In my 20s, I worked on Wall Street. I was young, single and making a ton of money living the high life in New York, where I had tons of friends from Harvard. Life was good.
I was an associate in the investment banking division at Merrill Lynch doing media mergers and acquisitions. As far as starter jobs go, it was the top of the heap.
I actually didn’t want to work on Wall Street. I wanted to go into the family business but my father wouldn’t pay me the average starting salary of a UCLA MBA, so off I went.
As it turns out at Merrill Lynch I was making four times the average starting salary of a UCLA MBA — a fact my father loved to tell people. He thought the whole thing was funny and he was proud of my success.
My father didn’t want me to go straight into the family business. “I’d rather you make your mistakes on someone else’s dime,” he told me. Wise man, my father, and I learned a lot on Wall Street, knowledge I still use every day.
Although I loved my New York single lifestyle, I never felt comfortable about what I was doing — creating bigger and bigger megacompanies through the merger and acquisition process. I especially didn’t like this consolidation in the media industry, where a diversity of voices and opinions is vitally important to the well-being of our nation.
The whole thing was so abstract. It was all numbers. It became a game. Yet I knew these were real people and real lives we were playing with. It didn’t feel right.
I was there on Black Monday, the biggest single day drop in stocks. In a few hours, trillions of dollars evaporated as markets declined 30%. As I heard screams and moans up and down the halls of the 33rd floor of the World Financial Center (which sat next to the destroyed World Trade Towers), I had an urge to go down to the trading floor at the bottom of the building. At the time, it was the biggest equity trading floor in the world. I wanted to see with my own eyes what was happening.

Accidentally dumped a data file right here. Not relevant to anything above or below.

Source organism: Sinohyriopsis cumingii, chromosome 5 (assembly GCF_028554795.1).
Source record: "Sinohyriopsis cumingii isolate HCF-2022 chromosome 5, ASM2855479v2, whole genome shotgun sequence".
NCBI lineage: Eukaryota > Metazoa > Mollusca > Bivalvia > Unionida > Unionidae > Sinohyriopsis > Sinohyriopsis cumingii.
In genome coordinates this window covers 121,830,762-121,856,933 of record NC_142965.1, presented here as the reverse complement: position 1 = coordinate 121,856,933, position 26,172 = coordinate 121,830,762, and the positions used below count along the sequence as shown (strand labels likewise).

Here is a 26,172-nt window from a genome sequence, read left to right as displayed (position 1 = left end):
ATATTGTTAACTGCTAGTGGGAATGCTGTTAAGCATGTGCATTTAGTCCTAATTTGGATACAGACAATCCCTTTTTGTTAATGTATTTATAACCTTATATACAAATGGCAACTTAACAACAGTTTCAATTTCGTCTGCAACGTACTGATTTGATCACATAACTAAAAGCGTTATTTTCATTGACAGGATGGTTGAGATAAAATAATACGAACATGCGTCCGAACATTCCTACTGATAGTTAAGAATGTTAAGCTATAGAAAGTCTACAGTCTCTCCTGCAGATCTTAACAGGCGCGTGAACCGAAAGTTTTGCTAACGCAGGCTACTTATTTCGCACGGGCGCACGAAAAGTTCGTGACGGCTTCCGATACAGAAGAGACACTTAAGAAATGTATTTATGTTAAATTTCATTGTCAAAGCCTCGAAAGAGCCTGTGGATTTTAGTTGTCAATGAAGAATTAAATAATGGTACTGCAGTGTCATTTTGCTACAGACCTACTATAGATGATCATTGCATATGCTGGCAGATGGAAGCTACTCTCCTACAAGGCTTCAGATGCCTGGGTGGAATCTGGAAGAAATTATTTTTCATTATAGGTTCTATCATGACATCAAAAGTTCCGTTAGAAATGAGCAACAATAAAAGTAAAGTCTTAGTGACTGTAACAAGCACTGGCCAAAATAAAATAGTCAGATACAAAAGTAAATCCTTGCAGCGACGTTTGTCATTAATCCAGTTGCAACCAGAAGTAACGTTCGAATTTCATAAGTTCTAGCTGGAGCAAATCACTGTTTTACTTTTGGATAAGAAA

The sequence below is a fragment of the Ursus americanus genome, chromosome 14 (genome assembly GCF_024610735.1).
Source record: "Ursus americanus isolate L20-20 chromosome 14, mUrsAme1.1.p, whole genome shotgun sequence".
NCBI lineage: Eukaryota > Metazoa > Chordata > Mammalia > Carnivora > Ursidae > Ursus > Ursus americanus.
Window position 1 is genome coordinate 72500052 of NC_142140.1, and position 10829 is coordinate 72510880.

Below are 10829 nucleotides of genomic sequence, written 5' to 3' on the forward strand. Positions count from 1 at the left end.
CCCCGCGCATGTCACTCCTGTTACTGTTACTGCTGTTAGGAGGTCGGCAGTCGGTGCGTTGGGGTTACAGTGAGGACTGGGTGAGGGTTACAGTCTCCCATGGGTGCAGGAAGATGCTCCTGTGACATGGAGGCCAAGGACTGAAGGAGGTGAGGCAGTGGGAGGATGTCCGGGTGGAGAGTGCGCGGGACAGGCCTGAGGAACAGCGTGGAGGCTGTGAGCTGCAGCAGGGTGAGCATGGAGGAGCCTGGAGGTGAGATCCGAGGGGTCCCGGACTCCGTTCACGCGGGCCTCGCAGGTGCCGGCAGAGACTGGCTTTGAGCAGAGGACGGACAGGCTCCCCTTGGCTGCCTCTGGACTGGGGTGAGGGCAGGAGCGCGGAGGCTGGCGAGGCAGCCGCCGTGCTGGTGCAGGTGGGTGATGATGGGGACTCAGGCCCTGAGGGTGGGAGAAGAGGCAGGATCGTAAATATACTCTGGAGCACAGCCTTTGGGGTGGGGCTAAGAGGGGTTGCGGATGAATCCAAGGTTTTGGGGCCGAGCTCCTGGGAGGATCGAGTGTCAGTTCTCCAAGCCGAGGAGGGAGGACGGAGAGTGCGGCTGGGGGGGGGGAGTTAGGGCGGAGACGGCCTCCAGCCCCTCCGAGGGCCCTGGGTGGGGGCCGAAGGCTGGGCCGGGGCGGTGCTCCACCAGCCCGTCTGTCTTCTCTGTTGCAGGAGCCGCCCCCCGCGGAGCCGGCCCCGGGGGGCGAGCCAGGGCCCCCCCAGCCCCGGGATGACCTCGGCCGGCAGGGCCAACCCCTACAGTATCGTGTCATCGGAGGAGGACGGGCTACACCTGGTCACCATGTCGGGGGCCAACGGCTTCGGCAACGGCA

It was chaos, pandemonium, anguish and confusion. Traders were shouting, screaming, crying. Others just sat at their multiple trading screens dumbfounded. Others stared out into space. Their lives were disrupted forever.
I remember thinking so clearly to myself. “Take note, Wyatt, this is the epicenter of the greatest economic system in the history of the world, and it is chaos and confusion. Never believe the experts. Always trust what you know by your own experience.”
A few years later, my father needed me. We negotiated a reasonable deal which allowed me to retain control of the company when he passed away. I left my fancy office for a humble office on Briarwood Drive. It was a relief. Now I was doing something real. I could make a difference. I could get my hands dirty. I no longer felt like an abstraction.
I hope it means something to Mississippians that Emmerich News has local roots and goes back generations. There is something about a local connection, as opposed to huge corporate anonymity, that adds color and uniqueness to the bland sameness of megabusinesses like Facebook and Google.
C Spire is a good example here. Unlike just about everywhere in the country where AT&T and Verizon dominate, Mississippians enjoy a homegrown local company with multi-generational roots. The benefits of this manifests itself in innumerable ways. Quality jobs and capital stay in the state. C Spire is one of the best corporate citizens in Jackson.